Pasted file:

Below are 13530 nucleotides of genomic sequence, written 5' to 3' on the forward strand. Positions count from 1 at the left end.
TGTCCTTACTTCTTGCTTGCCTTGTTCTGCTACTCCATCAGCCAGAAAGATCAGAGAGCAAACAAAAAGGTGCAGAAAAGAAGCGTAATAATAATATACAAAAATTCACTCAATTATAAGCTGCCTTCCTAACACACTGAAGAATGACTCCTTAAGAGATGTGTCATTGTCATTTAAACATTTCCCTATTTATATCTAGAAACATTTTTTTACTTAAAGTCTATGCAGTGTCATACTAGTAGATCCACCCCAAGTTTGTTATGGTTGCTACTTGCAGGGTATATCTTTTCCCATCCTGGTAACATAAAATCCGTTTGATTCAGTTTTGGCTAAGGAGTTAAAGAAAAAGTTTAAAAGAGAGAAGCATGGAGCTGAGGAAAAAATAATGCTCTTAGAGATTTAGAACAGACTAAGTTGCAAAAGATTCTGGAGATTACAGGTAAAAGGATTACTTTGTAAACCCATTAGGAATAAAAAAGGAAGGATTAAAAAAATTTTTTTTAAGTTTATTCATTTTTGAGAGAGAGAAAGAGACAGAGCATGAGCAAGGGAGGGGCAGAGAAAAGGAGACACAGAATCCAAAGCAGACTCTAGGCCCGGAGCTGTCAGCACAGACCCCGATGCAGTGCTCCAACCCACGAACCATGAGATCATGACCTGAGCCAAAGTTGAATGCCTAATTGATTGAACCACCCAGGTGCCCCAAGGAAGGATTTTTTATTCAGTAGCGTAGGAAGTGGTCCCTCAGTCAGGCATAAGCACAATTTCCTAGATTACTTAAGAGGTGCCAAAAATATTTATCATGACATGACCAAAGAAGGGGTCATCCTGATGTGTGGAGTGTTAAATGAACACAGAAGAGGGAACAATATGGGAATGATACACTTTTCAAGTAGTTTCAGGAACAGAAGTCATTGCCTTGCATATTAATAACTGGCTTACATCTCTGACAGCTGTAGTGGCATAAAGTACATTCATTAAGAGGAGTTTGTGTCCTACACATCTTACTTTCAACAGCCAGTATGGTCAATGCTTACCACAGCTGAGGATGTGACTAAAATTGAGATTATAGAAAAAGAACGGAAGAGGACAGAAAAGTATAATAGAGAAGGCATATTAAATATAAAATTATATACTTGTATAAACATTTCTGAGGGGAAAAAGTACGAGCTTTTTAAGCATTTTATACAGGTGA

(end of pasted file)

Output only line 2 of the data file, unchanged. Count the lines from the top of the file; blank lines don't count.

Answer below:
TGTCCTTACTTCTTGCTTGCCTTGTTCTGCTACTCCATCAGCCAGAAAGATCAGAGAGCAAACAAAAAGGTGCAGAAAAGAAGCGTAATAATAATATACAAAAATTCACTCAATTATAAGCTGCCTTCCTAACACACTGAAGAATGACTCCTTAAGAGATGTGTCATTGTCATTTAAACATTTCCCTATTTATATCTAGAAACATTTTTTTACTTAAAGTCTATGCAGTGTCATACTAGTAGATCCACCCCAAGTTTGTTATGGTTGCTACTTGCAGGGTATATCTTTTCCCATCCTGGTAACATAAAATCCGTTTGATTCAGTTTTGGCTAAGGAGTTAAAGAAAAAGTTTAAAAGAGAGAAGCATGGAGCTGAGGAAAAAATAATGCTCTTAGAGATTTAGAACAGACTAAGTTGCAAAAGATTCTGGAGATTACAGGTAAAAGGATTACTTTGTAAACCCATTAGGAATAAAAAAGGAAGGATTAAAAAAATTTTTTTTAAGTTTATTCATTTTTGAGAGAGAGAAAGAGACAGAGCATGAGCAAGGGAGGGGCAGAGAAAAGGAGACACAGAATCCAAAGCAGACTCTAGGCCCGGAGCTGTCAGCACAGACCCCGATGCAGTGCTCCAACCCACGAACCATGAGATCATGACCTGAGCCAAAGTTGAATGCCTAATTGATTGAACCACCCAGGTGCCCCAAGGAAGGATTTTTTATTCAGTAGCGTAGGAAGTGGTCCCTCAGTCAGGCATAAGCACAATTTCCTAGATTACTTAAGAGGTGCCAAAAATATTTATCATGACATGACCAAAGAAGGGGTCATCCTGATGTGTGGAGTGTTAAATGAACACAGAAGAGGGAACAATATGGGAATGATACACTTTTCAAGTAGTTTCAGGAACAGAAGTCATTGCCTTGCATATTAATAACTGGCTTACATCTCTGACAGCTGTAGTGGCATAAAGTACATTCATTAAGAGGAGTTTGTGTCCTACACATCTTACTTTCAACAGCCAGTATGGTCAATGCTTACCACAGCTGAGGATGTGACTAAAATTGAGATTATAGAAAAAGAACGGAAGAGGACAGAAAAGTATAATAGAGAAGGCATATTAAATATAAAATTATATACTTGTATAAACATTTCTGAGGGGAAAAAGTACGAGCTTTTTAAGCATTTTATACAGGTGA